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From Red Hill you can see Hollywood ... his strong debut feature has propelled Australian filmmaker Patrick Hughes on a path to the summit, as Andrew L. Urban discovers.

Quentin Tarantino and Christoph Waltz (Oscar winning star of Inglourious Basterds) were sitting in the front row of the Sunset Boulevard cinema in Los Angeles when contempo Aussie Western Red Hill opened there on November 5, 2010. At the back was Red Hill writer director Patrick Hughes, a recent Los Angelean. “We had a quick chat afterwards,” says Hughes lounging back in his armchair at a Sydney hotel for our interview, “and Tarantino raved about Steve Bisley’s performance …”

In a nutshell, this little episode highlights the propulsive power of a successful debut film; a year earlier, Patrick Hughes would not have been in Los Angeles and he certainly wouldn’t be talking to Quentin Tarantino. Nor would he have to juggle a list of meetings with Hollywood studio bosses, producers and agents. Indeed, a year earlier the film wasn’t even finished.

"Red Hill is not average in any sense"

But Red Hill is not average in any sense. Just 11 months after he started writing the script he was attending the world premiere of the film at the heavy duty Berlin Film Festival in February 2010. Within 48 hours of the premiere, not only had Sony acquired distribution rights for several key countries, but so had several other companies for others.

Hughes has moved to Los Angeles not because he’s abandoning Australia, but because he wants to broaden his horizons and this is his hot ticket. “I didn’t want to go to Hollywood on spec,” he says. “That doesn’t work for a director, although it may work for actors.” So Hughes is pitching to direct two studio films as well as prepping his own projects, which include the next two in his Three Colours Revenge trilogy; Red Hill is the first, and will be followed by Black Valley, set in the badlands of Mexico. The third is White Mountain, set in the snowdrifts of North America.

Why the Western? Because Hughes is drawn to the moral code of the genre. After a frustrating eight years trying to get a film financed, Hughes took stock of his situation. He dug into his psyche and he looked at his DVD collection and suddenly it all came together. “I sat down and started just blurting it out… and I realised that all along I had been drawn to the moral code of the Western. So the script came from a place of frustration.”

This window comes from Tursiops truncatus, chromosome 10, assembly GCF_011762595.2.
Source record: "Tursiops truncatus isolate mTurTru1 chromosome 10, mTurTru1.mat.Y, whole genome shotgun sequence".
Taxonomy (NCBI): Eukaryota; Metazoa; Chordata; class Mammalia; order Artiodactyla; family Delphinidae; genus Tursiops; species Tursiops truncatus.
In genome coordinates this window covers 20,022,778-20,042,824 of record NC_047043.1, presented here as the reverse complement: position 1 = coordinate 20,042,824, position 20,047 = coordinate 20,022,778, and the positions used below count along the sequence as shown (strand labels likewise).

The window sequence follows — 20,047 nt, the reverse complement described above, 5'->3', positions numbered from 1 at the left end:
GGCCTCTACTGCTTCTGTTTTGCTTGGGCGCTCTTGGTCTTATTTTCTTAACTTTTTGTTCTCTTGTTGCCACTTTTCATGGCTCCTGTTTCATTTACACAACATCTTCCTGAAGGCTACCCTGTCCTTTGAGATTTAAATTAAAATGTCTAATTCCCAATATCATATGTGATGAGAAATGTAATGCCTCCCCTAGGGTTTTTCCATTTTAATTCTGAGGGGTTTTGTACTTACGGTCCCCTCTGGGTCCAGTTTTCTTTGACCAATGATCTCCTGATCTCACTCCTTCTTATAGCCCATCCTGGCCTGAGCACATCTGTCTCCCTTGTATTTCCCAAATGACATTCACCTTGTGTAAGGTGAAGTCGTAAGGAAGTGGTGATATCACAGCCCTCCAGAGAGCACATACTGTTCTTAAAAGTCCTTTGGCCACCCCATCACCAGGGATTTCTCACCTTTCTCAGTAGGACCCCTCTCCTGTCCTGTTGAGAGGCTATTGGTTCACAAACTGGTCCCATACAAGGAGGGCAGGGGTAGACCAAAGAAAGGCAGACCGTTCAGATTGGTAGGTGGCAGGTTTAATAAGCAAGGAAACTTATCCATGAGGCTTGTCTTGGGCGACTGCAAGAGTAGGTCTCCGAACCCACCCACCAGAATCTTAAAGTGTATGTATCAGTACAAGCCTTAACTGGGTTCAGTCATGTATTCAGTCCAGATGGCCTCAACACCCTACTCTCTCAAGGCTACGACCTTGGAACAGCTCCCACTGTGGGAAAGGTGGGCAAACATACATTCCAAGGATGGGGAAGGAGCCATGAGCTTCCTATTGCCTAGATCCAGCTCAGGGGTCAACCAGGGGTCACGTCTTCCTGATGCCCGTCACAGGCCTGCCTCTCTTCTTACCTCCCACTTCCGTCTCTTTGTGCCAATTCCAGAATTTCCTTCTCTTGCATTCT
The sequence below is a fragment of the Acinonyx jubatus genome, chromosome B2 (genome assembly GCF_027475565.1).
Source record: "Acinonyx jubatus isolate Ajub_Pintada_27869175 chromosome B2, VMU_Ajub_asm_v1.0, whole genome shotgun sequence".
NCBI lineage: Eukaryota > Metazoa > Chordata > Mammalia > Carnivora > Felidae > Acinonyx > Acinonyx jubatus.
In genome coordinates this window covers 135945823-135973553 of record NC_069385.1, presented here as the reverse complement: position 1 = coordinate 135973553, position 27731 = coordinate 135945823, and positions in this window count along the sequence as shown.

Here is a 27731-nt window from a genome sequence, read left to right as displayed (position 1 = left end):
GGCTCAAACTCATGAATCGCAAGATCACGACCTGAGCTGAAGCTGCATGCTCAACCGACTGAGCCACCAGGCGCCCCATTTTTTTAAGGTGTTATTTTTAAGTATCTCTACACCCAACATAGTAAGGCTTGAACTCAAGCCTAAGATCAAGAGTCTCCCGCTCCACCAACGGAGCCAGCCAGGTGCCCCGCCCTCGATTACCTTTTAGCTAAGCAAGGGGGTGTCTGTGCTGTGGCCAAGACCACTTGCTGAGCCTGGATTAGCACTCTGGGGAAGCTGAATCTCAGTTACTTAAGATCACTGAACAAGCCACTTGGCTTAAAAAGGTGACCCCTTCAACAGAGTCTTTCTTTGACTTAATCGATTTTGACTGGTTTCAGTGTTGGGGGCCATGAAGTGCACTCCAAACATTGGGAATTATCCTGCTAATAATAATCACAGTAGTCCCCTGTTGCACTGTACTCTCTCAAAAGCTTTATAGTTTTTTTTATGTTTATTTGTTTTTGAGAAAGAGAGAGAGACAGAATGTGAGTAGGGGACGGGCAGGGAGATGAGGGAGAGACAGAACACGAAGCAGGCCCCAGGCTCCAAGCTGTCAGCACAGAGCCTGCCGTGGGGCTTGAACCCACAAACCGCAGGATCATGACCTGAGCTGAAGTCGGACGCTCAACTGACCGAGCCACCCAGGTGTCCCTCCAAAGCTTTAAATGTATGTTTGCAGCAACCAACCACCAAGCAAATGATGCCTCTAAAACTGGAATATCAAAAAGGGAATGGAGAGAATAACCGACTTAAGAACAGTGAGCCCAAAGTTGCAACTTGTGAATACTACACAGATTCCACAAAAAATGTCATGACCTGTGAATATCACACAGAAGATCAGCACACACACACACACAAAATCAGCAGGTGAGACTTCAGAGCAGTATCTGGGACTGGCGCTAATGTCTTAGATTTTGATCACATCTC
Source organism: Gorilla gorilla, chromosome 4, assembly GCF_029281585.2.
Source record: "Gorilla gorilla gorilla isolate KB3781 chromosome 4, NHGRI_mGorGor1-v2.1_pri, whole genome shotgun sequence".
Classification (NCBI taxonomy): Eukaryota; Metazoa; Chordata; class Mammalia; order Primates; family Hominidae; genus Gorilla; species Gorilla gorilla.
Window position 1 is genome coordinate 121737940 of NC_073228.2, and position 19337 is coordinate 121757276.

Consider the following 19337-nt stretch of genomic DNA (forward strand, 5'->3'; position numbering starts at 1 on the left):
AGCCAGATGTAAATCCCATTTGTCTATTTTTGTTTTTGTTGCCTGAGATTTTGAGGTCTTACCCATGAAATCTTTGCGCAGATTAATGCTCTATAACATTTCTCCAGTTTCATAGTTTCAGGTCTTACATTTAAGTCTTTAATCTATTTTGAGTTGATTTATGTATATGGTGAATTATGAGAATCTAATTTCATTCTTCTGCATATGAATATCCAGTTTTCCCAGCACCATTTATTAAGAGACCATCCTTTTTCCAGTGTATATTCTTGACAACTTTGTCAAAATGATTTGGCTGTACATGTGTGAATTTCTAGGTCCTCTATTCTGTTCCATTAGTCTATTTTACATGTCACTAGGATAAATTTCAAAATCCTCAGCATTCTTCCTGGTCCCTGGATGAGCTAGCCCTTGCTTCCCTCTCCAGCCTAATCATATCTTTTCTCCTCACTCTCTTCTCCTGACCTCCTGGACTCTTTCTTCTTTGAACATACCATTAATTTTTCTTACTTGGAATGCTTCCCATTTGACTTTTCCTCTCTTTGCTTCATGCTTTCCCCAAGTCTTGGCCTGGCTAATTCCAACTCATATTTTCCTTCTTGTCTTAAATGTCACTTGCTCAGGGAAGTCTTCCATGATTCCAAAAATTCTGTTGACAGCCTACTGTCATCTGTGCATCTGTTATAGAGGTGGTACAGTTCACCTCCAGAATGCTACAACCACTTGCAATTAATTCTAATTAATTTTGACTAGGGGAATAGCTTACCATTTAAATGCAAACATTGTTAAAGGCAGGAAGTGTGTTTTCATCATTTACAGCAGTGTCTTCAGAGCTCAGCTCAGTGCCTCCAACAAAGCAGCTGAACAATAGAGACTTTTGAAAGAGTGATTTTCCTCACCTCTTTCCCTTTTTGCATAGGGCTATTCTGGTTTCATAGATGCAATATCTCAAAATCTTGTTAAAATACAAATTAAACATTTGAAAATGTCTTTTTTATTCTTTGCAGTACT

He then looked his 10 favourite filmmakers, “and I realised that 90% of them mortgaged their house and sold body parts to get their films made.”

Hughes avoided selling any body parts, but he did start shooting the film with barely enough to pay minimum wages to everyone (almost everyone – producer Al Clark, for example, worked for the love of it). 

Al Clark wasn’t the only one to pitch in. “I sat down with Greg McLean (of Wolf Creek fame) and he said, what’s the point of difference in your film. I had a hook, which was a guy just out of jail going after the people who put him there. But that’s not a story.”

"the powerful, iconic image of a figure on horseback in a long coat, shotgun in hand and riding into town to exact his revenge"

All the same, the powerful, iconic image of a figure on horseback in a long coat, shotgun in hand and riding into town to exact his revenge gave Hughes the imagery and he began piecing together a story. “I remembered something Stephen King wrote in one of his books about writing, saying it was a bit like archaeology: you sweep away the dirt and dust and you’ll discover the skeletal remains….the story.”

He wanted to make a film with universal resonance, or at least with an element that would resonate in the US. “I made Jimmy an indigenous Australian, a figure with parallels in American Indian social history.”

All the time he worked on the film, Hughes felt he was paying homage to the classic Western; but the film refreshes the genre and gives it contemporary relevance.

"rich elements"

The young city cop Shane Cooper (Ryan Kwanten) isn’t the typical loner; he’s moved to the small town for the sake of his pregnant wife. Old Bill (Steve Bisley) is the top dog in town, the man whose love for the town is his driving life force, and the town has been dying for years. He blames Jimmy (Tom E. Lewis) … these are rich elements that ground the story – and the characters.

“Omeo, where we shot the film, is not unlike Red Hill in that regard,” says Hughes. In the gold rush days of the 1890s it had a population of 10,000 and even in 1954 it had over 2,000; now it has less than 500. (Omeo is derived from the Aboriginal word for hills or mountains.) 

Hughes hopes to make an Australian film to be shot in Melbourne, and a studio film he hopes to bring back to shoot in Australia. “It’s fantastic to have so much choice.”

Published November 25, 2010

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